Using Red-Yellow-Green Success Criteria: Real World Examples That Are SMART

By Tiffany Chepul

    Mon, May 8, 2017 @ 09:00 AM KPIs & Dashboards

    Each KPI and Priority should have clearly defined success criteria. What is success? What is failure? Discuss, debate and agree as a team.

    Sounds simple, right?  

    For many teams, setting Red-Yellow-Green (RYG) success criteria is a challenge. It doesn't come easily for everyone. Fortunately, it's a skill that can be learned. 

    First and foremost, success criteria should be SMART (specific, measurable, attainable, realistic & timely). Below are a few examples of using SMART in the real world.

    1. Leave nothing up to interpretation. 

    A properly selected Green success criteria should leave no room for argument or nuance. It is what it is. Example: The KPI is “Employee Health.” An effective Green would be a survey result score or a retention number. An ineffective Green would be "Employees are happy."

    2. Measurable doesn't always mean a number. 

    There are generally two ways to RYG a Priority: tactically or with a number. For tactical priorities, sometimes Green describes an outcome. You should know when you achieve it. Example: The Priority is "Develop an M&A Strategy." An effective Green would be "Strategy defined and approved by the board" by the due date.

    3. Try to avoid using dates. 

    Priorities, by definition, already have a due date. KPIs also have a time parameter defined; sometimes it’s understood as a quarterly number or the description identifies it as a weekly or monthly number. Green has to define a result - using dates does not align a team on an expectation. Example: The Priority is "Hire a new VP of Sales" and the due date is March 31. An ineffective Green would be “3/31.” An effective Green would be "Hired, trained and operating independently" by the due date of 3/31.

    4.  KPIs, by definition, are metrics.

    The RYG success criteria for KPIs are always defined by a number. Example: The KPI is “Sales Revenue.” An effective Green is “$20M.”

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    5. RYG success criteria should describe and drive results. 

    Consider this example: the Priority is "Complete 2 marketing webinars." Instead of saying Green is “2 webinars completed,” base it on results. Green is “100 leads generated.” Simply completing the webinars won't drive sales. Completing a webinar that nets 100 leads will impact results.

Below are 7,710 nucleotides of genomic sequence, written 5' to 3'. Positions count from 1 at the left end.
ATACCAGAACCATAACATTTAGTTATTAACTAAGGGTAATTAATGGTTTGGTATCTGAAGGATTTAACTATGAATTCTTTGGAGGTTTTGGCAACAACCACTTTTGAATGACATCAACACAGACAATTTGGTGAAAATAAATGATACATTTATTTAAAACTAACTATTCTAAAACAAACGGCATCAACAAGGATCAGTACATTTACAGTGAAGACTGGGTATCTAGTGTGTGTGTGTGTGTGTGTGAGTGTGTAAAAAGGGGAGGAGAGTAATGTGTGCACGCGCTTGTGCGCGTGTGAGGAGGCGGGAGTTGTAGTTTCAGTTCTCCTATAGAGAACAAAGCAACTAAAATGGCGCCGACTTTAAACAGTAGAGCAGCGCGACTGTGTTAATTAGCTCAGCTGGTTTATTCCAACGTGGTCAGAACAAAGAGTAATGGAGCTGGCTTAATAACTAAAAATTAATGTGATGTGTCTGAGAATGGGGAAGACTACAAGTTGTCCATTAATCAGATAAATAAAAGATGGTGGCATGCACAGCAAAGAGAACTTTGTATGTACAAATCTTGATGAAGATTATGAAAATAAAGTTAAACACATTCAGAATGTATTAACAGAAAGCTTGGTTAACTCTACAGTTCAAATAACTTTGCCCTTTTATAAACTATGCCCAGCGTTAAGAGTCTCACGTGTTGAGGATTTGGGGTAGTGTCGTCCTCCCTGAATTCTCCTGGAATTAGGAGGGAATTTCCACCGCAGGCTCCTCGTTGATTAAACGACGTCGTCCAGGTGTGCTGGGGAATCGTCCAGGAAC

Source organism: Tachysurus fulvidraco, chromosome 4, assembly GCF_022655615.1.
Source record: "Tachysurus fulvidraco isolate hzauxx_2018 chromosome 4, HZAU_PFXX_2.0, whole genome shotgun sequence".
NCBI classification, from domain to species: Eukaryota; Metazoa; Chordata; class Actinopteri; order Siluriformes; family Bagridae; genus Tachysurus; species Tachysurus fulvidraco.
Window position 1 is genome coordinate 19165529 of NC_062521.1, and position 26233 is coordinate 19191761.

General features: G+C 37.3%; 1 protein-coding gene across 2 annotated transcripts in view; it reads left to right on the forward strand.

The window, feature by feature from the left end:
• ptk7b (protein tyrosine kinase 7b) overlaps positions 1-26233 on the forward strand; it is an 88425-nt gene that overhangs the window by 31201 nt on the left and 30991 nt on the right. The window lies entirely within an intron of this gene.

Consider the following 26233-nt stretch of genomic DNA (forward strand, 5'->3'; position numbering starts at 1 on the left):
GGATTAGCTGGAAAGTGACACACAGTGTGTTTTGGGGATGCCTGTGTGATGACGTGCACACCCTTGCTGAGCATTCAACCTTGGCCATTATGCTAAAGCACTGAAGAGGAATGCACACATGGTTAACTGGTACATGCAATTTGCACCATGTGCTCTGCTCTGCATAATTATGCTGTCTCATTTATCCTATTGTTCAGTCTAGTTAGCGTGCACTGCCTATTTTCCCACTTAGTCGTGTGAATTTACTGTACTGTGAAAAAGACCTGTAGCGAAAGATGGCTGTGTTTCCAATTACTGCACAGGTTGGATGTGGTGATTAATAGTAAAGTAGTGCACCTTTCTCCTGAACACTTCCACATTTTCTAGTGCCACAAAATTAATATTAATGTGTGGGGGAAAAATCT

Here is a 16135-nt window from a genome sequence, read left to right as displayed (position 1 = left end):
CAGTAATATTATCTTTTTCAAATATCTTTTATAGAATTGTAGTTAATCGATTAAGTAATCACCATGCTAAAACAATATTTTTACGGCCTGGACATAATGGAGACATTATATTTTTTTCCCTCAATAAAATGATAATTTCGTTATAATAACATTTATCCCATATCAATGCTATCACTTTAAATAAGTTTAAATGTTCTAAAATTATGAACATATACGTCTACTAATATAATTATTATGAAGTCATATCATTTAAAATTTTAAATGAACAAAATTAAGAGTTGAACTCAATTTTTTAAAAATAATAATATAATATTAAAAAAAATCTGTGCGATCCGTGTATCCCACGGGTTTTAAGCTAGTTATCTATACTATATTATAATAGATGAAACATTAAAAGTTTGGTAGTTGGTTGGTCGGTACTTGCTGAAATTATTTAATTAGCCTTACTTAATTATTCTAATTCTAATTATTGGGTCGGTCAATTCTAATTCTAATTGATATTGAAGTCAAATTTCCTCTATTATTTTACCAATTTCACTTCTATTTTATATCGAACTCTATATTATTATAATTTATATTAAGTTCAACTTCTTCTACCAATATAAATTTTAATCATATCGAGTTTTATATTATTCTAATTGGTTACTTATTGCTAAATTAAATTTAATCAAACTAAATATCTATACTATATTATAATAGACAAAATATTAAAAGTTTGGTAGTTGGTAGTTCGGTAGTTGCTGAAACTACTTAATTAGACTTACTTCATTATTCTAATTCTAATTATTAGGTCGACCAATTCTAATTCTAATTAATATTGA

6.  Frame RYG criteria within the quarter time frame. 

    Even if a priority will take longer than a quarter, define success and failure in terms of a 13 week race. How far do you need to get by the end of this quarter?

    7.  Make sure Green makes sense. 

    Consider all the steps needed, or sales needed, to achieve Green on a Priority or KPI. Is your Green goal realistic? Can it be done in the time frame you've defined? Setting unrealistic goals will kill morale and execution. 

    8.  Is the team aligned on RYG success criteria? 

    RYG criteria should be set as a team during your planning session. There should be no surprises and everyone should have input and agree on the criteria. You don't want to find out in your Week 8 Weekly Meeting that you and your VP of Sales weren't on the same page on an expectation. 

    Looking for some KPI Examples to help get you started? Check out our additional resources:

    25 KPI Examples for Manufacturing Companies

    33 KPI Examples to Measure Productivity & Prevent Organizational Drag

    Employee KPI Examples: How to Measure What (or Who) You Want to Move (Video)

    KPI Examples for Successful Sales Teams

    Marketing KPI Examples

    10 Best Employee KPI Examples

    Rhythm Systems KPI Resource Center

     

    Patrick Thean's Book: Execute Without Drama

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